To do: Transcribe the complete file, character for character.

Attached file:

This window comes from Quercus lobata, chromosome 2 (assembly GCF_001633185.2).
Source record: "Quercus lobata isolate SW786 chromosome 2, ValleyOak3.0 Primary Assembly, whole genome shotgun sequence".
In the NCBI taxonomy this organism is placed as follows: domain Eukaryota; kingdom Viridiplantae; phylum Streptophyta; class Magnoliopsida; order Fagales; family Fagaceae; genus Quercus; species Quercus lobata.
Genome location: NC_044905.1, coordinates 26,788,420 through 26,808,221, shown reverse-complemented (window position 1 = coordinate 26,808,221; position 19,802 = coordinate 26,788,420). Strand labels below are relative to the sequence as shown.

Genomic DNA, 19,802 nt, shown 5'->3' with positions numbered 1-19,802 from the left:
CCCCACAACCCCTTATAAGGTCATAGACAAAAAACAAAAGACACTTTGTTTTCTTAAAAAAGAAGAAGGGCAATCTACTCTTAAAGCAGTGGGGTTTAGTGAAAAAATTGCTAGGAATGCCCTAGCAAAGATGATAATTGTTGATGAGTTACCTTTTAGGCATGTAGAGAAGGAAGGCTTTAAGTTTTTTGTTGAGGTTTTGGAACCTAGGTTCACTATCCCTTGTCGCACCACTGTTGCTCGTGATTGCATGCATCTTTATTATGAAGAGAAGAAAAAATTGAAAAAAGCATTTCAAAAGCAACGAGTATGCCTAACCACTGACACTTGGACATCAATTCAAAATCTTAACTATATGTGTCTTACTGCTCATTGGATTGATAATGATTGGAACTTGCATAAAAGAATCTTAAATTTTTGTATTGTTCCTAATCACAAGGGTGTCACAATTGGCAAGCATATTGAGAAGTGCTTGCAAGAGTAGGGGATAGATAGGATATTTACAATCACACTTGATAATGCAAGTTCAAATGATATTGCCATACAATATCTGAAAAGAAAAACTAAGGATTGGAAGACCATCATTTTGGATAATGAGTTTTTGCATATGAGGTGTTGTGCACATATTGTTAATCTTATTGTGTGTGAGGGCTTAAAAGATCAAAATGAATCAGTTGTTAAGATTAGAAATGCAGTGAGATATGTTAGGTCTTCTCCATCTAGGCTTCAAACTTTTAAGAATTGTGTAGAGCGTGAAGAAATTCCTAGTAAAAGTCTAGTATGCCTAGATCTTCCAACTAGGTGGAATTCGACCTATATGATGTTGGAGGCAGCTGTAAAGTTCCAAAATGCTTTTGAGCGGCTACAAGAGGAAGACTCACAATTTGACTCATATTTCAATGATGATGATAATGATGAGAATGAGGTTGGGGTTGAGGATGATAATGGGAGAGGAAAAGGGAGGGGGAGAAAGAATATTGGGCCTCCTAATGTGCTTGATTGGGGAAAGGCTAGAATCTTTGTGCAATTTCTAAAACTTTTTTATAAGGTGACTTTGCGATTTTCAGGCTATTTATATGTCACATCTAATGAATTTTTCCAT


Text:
This window comes from Quercus lobata, chromosome 2 (assembly GCF_001633185.2).
Source record: "Quercus lobata isolate SW786 chromosome 2, ValleyOak3.0 Primary Assembly, whole genome shotgun sequence".
In the NCBI taxonomy this organism is placed as follows: domain Eukaryota; kingdom Viridiplantae; phylum Streptophyta; class Magnoliopsida; order Fagales; family Fagaceae; genus Quercus; species Quercus lobata.
Genome location: NC_044905.1, coordinates 26,788,420 through 26,808,221, shown reverse-complemented (window position 1 = coordinate 26,808,221; position 19,802 = coordinate 26,788,420). Strand labels below are relative to the sequence as shown.

Genomic DNA, 19,802 nt, shown 5'->3' with positions numbered 1-19,802 from the left:
CCCCACAACCCCTTATAAGGTCATAGACAAAAAACAAAAGACACTTTGTTTTCTTAAAAAAGAAGAAGGGCAATCTACTCTTAAAGCAGTGGGGTTTAGTGAAAAAATTGCTAGGAATGCCCTAGCAAAGATGATAATTGTTGATGAGTTACCTTTTAGGCATGTAGAGAAGGAAGGCTTTAAGTTTTTTGTTGAGGTTTTGGAACCTAGGTTCACTATCCCTTGTCGCACCACTGTTGCTCGTGATTGCATGCATCTTTATTATGAAGAGAAGAAAAAATTGAAAAAAGCATTTCAAAAGCAACGAGTATGCCTAACCACTGACACTTGGACATCAATTCAAAATCTTAACTATATGTGTCTTACTGCTCATTGGATTGATAATGATTGGAACTTGCATAAAAGAATCTTAAATTTTTGTATTGTTCCTAATCACAAGGGTGTCACAATTGGCAAGCATATTGAGAAGTGCTTGCAAGAGTAGGGGATAGATAGGATATTTACAATCACACTTGATAATGCAAGTTCAAATGATATTGCCATACAATATCTGAAAAGAAAAACTAAGGATTGGAAGACCATCATTTTGGATAATGAGTTTTTGCATATGAGGTGTTGTGCACATATTGTTAATCTTATTGTGTGTGAGGGCTTAAAAGATCAAAATGAATCAGTTGTTAAGATTAGAAATGCAGTGAGATATGTTAGGTCTTCTCCATCTAGGCTTCAAACTTTTAAGAATTGTGTAGAGCGTGAAGAAATTCCTAGTAAAAGTCTAGTATGCCTAGATCTTCCAACTAGGTGGAATTCGACCTATATGATGTTGGAGGCAGCTGTAAAGTTCCAAAATGCTTTTGAGCGGCTACAAGAGGAAGACTCACAATTTGACTCATATTTCAATGATGATGATAATGATGAGAATGAGGTTGGGGTTGAGGATGATAATGGGAGAGGAAAAGGGAGGGGGAGAAAGAATATTGGGCCTCCTAATGTGCTTGATTGGGGAAAGGCTAGAATCTTTGTGCAATTTCTAAAACTTTTTTATAAGGTGACTTTGCGATTTTCAGGCTATTTATATGTCACATCTAATGAATTTTTCCAT